Renzo Piano, The Shard's Architect, Profiled in a New Exhibition

Taking a look at Renzo Piano's famous London building, The Shard, both inside and out.

As the Royal Academy of Arts looks back at the career of Renzo Piano, the architect behind iconic landmarks from Centre Pompidou in Paris to The Shard in London, take a closer look at Western Europe’s tallest building.

A Thoughtful Designer

Like his buildings, Renzo Piano is elegant, restrained and thoughtful. The Genoese master builder has worked his way around the world, designing structures that have both a lightness, steadiness and a certain ‘wow’ factor. And now, this grand old gentleman of architecture is about to be honoured with a show at the Royal Academy of Arts – "Renzo Piano: The Art of Making Buildings" (15 Sep-20 Jan, 2018).

He has designed Kansai Airport in Osaka, Sydney’s Aurora Place skyscraper, Potsdamer Platz in Berlin, the new Whitney Museum of American Art in New York,  and, perhaps, his most famous work: the Centre Pompidou art and design museum in Paris, dreamt up along with his friend and collaborator, Richard Rogers, in the 1970s.

One London building of Piano’s that you can’t fail to miss is, of course, the city’s highest skyscraper, The Shard, which is also the tallest building in Western Europe.

The Shard, London, UK

Shards of Glass

The Shard wasn’t universally loved at first. It was felt that the building was too overbearing, like a sore thumb sticking up out of a neighbourhood without many tall buildings. The City (London’s financial district) has sprouted a forest of skyscrapers – including several by Rogers – but the London Bridge area has few. Some aspects of the design were also questioned; the top has a kind of unfinished quality to it.

Nevertheless, The Shard has grown in the hearts of Londoners and visitors alike, not least because this is one tall building that you can actually visit. The vieling gallery The View from The Shard is a real eye-opener (tip: only pay to go up on a sunny day, as you can end up enveloped by mist and see nothing if it’s cloudy).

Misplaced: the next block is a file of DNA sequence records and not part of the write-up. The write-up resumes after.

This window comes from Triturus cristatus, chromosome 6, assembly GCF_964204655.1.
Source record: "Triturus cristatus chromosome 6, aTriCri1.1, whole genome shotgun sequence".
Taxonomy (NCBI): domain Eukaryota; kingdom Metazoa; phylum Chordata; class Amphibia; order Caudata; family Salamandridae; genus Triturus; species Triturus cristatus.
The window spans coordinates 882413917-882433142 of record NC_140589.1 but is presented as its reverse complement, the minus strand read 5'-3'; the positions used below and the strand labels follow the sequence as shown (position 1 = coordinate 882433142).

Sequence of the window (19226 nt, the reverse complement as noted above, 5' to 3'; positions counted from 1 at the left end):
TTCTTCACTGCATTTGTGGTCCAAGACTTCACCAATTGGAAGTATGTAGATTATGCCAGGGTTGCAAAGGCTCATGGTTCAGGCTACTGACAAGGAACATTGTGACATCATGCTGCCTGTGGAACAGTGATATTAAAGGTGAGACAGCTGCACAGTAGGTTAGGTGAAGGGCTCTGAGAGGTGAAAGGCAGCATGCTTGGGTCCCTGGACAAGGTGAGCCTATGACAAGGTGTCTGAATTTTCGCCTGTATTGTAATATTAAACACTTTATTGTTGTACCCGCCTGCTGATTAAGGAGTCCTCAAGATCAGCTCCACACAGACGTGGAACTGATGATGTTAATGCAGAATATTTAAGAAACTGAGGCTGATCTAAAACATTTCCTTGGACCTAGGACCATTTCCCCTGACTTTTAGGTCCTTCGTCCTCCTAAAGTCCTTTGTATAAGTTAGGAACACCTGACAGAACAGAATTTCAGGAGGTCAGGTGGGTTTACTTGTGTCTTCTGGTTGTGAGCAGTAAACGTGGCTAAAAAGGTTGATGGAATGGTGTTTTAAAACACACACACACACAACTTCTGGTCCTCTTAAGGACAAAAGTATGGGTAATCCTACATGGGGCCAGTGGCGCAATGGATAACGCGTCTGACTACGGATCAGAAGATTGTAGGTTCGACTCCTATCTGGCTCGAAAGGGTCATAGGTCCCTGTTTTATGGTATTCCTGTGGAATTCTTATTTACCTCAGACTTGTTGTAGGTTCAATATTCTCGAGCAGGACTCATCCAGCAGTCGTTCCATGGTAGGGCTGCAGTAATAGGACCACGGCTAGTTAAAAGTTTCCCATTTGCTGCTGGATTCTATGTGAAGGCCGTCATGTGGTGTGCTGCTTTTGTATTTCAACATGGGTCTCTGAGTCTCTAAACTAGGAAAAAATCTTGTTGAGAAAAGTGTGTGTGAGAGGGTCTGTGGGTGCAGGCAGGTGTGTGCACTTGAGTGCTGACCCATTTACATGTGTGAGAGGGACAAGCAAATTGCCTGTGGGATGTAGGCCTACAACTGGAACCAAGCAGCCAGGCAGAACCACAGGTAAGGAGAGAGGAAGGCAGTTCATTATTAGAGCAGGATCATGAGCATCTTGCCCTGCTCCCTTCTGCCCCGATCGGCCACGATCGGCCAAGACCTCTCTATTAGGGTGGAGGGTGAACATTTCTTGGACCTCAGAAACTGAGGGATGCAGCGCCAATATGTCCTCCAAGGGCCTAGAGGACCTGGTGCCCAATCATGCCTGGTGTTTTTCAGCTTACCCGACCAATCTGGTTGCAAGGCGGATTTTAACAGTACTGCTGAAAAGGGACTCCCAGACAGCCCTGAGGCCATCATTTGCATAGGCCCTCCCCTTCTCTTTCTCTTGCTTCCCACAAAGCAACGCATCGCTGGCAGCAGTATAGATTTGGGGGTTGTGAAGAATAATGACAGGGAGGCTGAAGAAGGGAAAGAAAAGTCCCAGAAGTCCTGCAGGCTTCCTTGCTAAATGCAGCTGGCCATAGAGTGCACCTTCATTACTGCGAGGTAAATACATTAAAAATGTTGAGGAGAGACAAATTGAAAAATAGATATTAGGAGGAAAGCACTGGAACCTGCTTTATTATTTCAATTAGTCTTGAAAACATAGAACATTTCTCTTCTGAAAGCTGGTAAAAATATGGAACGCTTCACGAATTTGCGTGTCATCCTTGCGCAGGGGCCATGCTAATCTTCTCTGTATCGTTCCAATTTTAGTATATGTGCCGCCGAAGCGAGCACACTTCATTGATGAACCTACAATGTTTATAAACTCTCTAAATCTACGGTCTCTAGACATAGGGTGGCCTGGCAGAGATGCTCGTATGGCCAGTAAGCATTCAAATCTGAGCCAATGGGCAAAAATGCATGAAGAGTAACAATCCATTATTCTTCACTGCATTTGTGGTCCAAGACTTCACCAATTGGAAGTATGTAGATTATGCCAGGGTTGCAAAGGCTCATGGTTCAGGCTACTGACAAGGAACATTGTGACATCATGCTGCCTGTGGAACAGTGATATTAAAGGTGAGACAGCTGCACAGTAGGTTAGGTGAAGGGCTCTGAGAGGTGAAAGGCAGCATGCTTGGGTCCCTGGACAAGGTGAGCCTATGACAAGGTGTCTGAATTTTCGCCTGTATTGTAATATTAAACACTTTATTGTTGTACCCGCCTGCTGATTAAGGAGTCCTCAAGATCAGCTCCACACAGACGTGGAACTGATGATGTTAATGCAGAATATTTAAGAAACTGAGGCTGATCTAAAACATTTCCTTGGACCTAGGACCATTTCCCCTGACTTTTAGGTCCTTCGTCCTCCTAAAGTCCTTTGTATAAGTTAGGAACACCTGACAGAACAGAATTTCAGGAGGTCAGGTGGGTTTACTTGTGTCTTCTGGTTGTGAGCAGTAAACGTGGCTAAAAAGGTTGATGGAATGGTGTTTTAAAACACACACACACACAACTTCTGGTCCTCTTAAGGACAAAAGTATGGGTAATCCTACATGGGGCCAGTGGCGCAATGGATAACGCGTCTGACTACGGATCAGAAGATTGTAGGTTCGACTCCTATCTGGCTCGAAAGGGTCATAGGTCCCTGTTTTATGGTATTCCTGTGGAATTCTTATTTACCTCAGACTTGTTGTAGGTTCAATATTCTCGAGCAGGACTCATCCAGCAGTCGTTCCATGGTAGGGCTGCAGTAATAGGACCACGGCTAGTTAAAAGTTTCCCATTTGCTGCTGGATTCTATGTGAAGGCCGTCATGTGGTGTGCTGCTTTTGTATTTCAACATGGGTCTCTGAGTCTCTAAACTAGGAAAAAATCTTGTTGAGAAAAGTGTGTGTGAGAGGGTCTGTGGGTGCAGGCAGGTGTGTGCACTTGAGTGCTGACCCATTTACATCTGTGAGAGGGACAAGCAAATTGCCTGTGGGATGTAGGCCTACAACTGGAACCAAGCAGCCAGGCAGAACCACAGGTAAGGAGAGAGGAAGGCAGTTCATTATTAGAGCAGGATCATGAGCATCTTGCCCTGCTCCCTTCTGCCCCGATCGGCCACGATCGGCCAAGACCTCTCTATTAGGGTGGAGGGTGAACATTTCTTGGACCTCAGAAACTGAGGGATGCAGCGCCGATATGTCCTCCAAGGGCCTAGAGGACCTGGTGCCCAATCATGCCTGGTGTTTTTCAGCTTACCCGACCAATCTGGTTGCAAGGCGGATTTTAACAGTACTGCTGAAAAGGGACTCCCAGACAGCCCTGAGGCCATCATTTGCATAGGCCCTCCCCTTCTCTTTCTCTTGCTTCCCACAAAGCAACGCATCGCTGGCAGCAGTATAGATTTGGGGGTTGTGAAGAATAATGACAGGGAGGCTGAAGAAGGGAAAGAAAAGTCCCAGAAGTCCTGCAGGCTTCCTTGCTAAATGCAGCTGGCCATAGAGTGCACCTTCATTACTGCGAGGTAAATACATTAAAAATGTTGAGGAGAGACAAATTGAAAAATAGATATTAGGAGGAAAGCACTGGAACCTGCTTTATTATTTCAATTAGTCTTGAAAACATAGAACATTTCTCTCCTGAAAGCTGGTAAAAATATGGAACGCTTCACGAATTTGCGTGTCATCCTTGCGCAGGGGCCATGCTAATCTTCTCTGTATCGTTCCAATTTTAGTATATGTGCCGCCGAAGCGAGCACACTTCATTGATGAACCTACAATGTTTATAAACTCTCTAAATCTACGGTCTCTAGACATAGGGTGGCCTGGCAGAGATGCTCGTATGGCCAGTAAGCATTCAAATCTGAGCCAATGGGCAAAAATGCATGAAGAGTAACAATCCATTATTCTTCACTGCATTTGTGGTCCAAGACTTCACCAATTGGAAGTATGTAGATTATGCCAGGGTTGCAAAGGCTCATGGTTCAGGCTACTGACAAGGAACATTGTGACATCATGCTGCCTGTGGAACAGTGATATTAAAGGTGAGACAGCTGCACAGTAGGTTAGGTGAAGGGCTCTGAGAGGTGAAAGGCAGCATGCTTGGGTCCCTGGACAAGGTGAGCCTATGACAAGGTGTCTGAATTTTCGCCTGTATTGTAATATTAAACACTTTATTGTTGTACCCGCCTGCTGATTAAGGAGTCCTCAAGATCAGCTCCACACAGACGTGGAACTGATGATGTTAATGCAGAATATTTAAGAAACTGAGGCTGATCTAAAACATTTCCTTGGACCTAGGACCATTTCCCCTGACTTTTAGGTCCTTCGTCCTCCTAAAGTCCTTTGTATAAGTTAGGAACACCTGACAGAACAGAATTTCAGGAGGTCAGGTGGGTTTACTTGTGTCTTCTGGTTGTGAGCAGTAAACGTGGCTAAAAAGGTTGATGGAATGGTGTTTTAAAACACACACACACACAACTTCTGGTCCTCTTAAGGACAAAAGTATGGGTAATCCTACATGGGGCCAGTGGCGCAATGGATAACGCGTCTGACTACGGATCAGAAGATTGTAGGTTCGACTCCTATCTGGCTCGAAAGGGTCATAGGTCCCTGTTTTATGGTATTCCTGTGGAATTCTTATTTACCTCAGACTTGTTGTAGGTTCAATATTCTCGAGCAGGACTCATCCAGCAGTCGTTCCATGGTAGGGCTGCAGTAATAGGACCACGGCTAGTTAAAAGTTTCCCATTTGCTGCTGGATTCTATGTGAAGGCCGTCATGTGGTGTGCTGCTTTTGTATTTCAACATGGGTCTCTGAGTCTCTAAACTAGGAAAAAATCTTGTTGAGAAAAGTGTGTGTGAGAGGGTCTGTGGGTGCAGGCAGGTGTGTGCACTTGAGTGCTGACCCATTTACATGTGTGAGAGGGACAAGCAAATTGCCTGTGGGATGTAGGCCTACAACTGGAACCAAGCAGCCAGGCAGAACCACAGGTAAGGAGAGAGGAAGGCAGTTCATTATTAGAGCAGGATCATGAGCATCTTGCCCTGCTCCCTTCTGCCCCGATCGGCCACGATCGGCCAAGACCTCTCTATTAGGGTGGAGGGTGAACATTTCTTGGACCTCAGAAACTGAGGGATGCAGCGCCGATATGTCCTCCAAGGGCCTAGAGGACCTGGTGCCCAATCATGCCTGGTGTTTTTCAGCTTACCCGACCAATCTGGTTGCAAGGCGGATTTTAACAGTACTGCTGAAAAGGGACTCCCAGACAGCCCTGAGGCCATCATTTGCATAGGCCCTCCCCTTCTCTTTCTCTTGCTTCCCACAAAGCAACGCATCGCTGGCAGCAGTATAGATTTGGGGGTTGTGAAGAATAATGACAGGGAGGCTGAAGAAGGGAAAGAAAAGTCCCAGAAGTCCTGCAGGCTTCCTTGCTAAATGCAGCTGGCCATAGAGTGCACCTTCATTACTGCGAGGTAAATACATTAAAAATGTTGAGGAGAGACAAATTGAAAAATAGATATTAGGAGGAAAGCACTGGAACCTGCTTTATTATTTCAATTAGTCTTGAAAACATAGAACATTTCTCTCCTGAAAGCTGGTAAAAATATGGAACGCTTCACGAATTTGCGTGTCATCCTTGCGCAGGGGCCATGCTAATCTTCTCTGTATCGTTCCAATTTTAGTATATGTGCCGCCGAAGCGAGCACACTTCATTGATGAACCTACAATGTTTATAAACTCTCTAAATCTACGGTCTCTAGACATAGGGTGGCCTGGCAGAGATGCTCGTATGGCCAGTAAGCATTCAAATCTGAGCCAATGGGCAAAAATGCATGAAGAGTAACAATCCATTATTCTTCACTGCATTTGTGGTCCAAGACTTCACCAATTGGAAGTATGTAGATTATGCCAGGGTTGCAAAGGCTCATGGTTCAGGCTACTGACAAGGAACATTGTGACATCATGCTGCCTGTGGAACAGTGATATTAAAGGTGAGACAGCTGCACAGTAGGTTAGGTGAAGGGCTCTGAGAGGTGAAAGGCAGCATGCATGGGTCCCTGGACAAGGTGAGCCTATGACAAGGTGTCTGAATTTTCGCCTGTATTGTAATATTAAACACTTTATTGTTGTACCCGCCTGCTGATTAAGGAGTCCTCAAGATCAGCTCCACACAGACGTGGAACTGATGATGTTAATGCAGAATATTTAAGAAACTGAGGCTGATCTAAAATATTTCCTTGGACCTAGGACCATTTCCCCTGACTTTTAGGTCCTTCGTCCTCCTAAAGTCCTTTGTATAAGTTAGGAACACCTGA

At the top, you can feel the wind and get a real sense of how high up you are. One of the cheekiest views is from the toilets in The View from The Shard, where you can enjoy the amazing panorama through the floor-to-ceiling windows.

View from the Shard, London, UK

The pyramid-shaped building stands at a height of 309.7 metres (1,016 feet). Piano was inspired by the appearance of glass when it breaks into shards. It was built between 2009 and 2012 by an army of engineers and construction workers, which also involves completely rebuilding London Bridge railway and Tube stations.

Eat, Drink and Sleep

As well as The View from The Shard, there are several other options to get you inside this modern marvel. You can stay in one of the 202 bedrooms at the Shangri-La Hotel if you want a night of luxury. There are also several bars and restaurants: Bar 31 near the bottom for a quick drink or coffee, TĪNG Lounge and restaurant for a relaxed Asian supper, and Gŏng – the 52nd-floor cocktail bar. Hutong serves cuisine from the northern part of China, while you can enjoy British flavours at Aqua Shard on floor 31. Oblix is one of the most prestigious propositions in the building – comprising a sophisticated bar and restaurant on the 32nd floor.

Gong, Shangri La hotel at The Shard, London, UK

And did you know that you can even live in The Shard? There are 13 floors of apartments, though with price tags of up to £50m, they have proved a tricky sell. The tower was envisaged by Renzo Piano as a ‘vertical city’, and it also houses the offices of companies such as Kraft Heinz, Al Jazeera and Tiffany & Co. It is one of Piano’s crowning achievements and his upcoming Royal Academy exhibition, curated in partnership with Piano and his office, tells you the story of the man and even more of his delicate designs.